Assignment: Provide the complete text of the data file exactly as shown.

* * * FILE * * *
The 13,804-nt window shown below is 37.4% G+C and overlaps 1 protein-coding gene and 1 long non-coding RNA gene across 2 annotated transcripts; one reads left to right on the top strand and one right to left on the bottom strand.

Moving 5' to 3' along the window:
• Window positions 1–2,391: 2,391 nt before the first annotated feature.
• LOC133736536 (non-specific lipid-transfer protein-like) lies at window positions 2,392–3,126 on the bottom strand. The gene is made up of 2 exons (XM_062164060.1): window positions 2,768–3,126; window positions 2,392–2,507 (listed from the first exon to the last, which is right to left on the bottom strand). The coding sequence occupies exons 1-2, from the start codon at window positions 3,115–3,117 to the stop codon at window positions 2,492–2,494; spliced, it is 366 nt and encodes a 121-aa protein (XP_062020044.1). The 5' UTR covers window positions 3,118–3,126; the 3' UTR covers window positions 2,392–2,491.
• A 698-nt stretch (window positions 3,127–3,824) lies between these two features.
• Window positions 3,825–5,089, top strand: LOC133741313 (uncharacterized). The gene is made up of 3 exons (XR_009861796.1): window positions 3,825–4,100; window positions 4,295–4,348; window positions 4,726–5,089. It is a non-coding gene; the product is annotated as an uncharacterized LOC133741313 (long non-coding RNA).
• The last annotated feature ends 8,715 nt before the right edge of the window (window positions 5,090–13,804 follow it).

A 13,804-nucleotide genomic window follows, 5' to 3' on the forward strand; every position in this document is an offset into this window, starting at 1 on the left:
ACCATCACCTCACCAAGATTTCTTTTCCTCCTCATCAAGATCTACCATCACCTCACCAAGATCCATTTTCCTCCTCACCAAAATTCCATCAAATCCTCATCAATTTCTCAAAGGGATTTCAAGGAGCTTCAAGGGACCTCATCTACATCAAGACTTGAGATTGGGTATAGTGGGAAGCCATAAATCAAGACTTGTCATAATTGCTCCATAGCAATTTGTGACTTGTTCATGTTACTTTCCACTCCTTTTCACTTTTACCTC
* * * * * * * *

The 13,804-nt window shown below is 37.4% G+C and overlaps 1 protein-coding gene and 1 long non-coding RNA gene across 2 annotated transcripts; one reads left to right on the top strand and one right to left on the bottom strand.

Moving 5' to 3' along the window:
• Window positions 1–2,391: 2,391 nt before the first annotated feature.
• LOC133736536 (non-specific lipid-transfer protein-like) lies at window positions 2,392–3,126 on the bottom strand. The gene is made up of 2 exons (XM_062164060.1): window positions 2,768–3,126; window positions 2,392–2,507 (listed from the first exon to the last, which is right to left on the bottom strand). The coding sequence occupies exons 1-2, from the start codon at window positions 3,115–3,117 to the stop codon at window positions 2,492–2,494; spliced, it is 366 nt and encodes a 121-aa protein (XP_062020044.1). The 5' UTR covers window positions 3,118–3,126; the 3' UTR covers window positions 2,392–2,491.
• A 698-nt stretch (window positions 3,127–3,824) lies between these two features.
• Window positions 3,825–5,089, top strand: LOC133741313 (uncharacterized). The gene is made up of 3 exons (XR_009861796.1): window positions 3,825–4,100; window positions 4,295–4,348; window positions 4,726–5,089. It is a non-coding gene; the product is annotated as an uncharacterized LOC133741313 (long non-coding RNA).
• The last annotated feature ends 8,715 nt before the right edge of the window (window positions 5,090–13,804 follow it).

A 13,804-nucleotide genomic window follows, 5' to 3' on the forward strand; every position in this document is an offset into this window, starting at 1 on the left:
ACCATCACCTCACCAAGATTTCTTTTCCTCCTCATCAAGATCTACCATCACCTCACCAAGATCCATTTTCCTCCTCACCAAAATTCCATCAAATCCTCATCAATTTCTCAAAGGGATTTCAAGGAGCTTCAAGGGACCTCATCTACATCAAGACTTGAGATTGGGTATAGTGGGAAGCCATAAATCAAGACTTGTCATAATTGCTCCATAGCAATTTGTGACTTGTTCATGTTACTTTCCACTCCTTTTCACTTTTACCTC